Page 9 - Jewish Book Annual Volume 29

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3
S
te inbach
— I
ntroduction
nating account of the long neglected Indian Jews regarding whom
there is a paucity of information, is the third in his series initiated
in volume 27. There he wrote about “The Literary Heritage of
the Persian Speaking Jews,” and in volume 28 about “The Lit-
erary Creativity of the Jews of Cochin on the Malabar Coast.”
In the latter he records the literary output of the Cochin Jews
struggling through many centuries for Jewish survival in that
area of southwestern India.
Likewise, “The Library and Archives of the Leo Baeck Insti-
tute in New York,” by Max Kreutzberger, is the twelfth in the
series which began in volume 15 with a paper on “Libraries in
Israel.” The following libraries were described in subsequent
volumes: 18, “On Community Libraries”; 20, “The Hebrew
Union College Library”; 21, “The Library of the Jewish Theo-
logical Seminary of America”; 22, “The Mendel Gottesman
Library of Yeshiva University”; 23, “The Jewish Division of the
New York Public Library”; 24, “The Library of the Dropsie
College”; 25, The Y I V O Library”; 26, “The Judaica Collection
at Harvard”; 27, “The Jewish Studies Collection at UCLA”; 28,
“Library of the American Jewish Historical Society.”
Dr. Sol Liptzin, founder of our Jerusalem branch of the Jew-
ish Book Council, authored four articles for successive volumes
of the
Annual
: 18, “Yiddish Drama: A Century’s Survey” ; 19,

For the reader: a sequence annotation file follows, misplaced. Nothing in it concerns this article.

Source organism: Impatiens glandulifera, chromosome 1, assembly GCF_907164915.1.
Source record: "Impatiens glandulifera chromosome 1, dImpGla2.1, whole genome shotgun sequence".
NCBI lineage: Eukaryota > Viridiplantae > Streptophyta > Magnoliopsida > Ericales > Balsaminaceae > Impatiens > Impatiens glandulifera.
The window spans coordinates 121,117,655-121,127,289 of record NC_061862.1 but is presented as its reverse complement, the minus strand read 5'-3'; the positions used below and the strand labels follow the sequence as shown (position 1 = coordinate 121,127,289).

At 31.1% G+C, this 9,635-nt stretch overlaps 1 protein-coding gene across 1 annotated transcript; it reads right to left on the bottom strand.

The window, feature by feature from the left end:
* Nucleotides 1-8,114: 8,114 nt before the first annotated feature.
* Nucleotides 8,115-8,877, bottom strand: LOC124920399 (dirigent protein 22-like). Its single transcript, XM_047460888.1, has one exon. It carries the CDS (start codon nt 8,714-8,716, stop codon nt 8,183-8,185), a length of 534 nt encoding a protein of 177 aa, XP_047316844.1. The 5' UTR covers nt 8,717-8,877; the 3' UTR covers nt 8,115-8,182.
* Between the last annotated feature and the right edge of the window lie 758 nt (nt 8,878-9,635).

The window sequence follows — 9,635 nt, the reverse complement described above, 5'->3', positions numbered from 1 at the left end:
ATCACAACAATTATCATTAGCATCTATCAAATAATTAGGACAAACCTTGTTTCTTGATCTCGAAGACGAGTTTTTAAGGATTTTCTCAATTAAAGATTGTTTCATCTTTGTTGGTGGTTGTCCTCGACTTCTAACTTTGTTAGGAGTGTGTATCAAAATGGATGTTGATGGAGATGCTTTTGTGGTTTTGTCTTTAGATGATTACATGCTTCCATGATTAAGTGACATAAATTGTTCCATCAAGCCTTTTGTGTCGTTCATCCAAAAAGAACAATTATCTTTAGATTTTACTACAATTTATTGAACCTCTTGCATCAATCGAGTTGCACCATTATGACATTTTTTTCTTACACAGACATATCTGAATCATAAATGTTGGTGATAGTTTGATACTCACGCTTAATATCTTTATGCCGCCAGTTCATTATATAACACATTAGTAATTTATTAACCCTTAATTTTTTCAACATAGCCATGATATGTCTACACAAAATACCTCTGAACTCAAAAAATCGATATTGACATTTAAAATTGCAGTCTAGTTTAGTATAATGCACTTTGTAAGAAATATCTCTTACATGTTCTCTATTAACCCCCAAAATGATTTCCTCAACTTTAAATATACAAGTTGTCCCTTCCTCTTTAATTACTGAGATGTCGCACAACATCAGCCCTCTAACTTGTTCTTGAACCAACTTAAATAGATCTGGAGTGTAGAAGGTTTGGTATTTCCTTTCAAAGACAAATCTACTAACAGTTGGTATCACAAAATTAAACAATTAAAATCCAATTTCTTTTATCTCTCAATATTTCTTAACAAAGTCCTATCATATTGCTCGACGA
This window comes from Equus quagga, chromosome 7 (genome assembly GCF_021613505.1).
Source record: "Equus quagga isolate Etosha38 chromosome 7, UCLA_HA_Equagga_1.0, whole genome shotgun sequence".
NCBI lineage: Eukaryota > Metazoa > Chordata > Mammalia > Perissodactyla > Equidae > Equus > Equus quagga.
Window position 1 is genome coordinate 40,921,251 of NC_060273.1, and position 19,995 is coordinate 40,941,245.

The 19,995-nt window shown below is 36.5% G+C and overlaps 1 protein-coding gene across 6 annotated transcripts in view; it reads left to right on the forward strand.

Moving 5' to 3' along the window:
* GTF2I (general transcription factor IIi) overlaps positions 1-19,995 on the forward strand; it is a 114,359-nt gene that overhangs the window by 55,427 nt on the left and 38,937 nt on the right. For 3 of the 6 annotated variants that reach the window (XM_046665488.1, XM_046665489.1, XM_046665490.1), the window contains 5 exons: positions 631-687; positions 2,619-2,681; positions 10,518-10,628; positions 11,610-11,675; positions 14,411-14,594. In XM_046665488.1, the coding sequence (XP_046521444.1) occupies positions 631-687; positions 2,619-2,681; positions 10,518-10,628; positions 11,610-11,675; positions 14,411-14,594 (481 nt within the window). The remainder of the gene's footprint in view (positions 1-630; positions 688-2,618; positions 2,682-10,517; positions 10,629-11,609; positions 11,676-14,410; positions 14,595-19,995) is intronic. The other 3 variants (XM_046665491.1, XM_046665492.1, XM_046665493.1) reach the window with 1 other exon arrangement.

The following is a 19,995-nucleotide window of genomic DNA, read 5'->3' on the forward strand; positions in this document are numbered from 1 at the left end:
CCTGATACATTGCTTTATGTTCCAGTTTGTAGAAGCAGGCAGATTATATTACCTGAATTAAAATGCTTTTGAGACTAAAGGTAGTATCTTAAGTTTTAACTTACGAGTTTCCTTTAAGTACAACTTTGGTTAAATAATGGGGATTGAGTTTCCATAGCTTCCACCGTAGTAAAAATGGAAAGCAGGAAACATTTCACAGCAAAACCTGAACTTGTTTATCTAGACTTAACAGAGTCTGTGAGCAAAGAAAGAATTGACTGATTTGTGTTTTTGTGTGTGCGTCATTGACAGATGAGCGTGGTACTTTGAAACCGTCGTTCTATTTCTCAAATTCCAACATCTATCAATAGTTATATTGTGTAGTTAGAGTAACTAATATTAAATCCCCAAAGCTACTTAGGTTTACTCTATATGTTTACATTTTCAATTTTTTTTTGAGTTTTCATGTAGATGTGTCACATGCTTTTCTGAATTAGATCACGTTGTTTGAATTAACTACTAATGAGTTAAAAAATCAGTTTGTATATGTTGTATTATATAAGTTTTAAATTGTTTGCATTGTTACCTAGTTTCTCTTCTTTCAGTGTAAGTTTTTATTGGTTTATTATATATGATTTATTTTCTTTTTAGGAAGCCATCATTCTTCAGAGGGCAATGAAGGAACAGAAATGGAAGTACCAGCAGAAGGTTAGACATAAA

“The Yiddish Press: A Century’s Survey”; 20, Yiddish Lyrics: A
Century’s Survey”; 21, “Yiddish Fiction: A Century's Survey.”
These were followed by his “Yiddish Literature in Israel,” in
volume 23.
Our adherence to this strand of unity is further illustrated by
Dr. Charles Berlin’s article in this volume, “Jewish Bibliographic
Journals,” as a sequitur to his “Israeli Periodicals: A Review
of the Contemporary Scene,” in volume 28, and his “The Israel
PL-480 Program, 1964-1969: A Review,” in the 27th volume.
I l l
Books are the systole and the diastole of the Jewish cultural
heart. Ever since his ancestor Job uttered his
cri de profundis,
“Oh that my words were now written; oh that they were inscribed
in a book!” the Jew venerated books and the word
sefer
has come
to play a central role in the Hebrew vocabulary. Solomon Feffer
has pointed out
(Jewish Book Annual,
Vol. 19) that some form
of
sefer
occurs 182 times in the Bible, and that a long list of
meanings have proliferated from its root letters,
samekh, pe, resh.
Indeed, in our Hebrew cosmos, books were like meteors diffusing
light across the firmament of our cultural existence.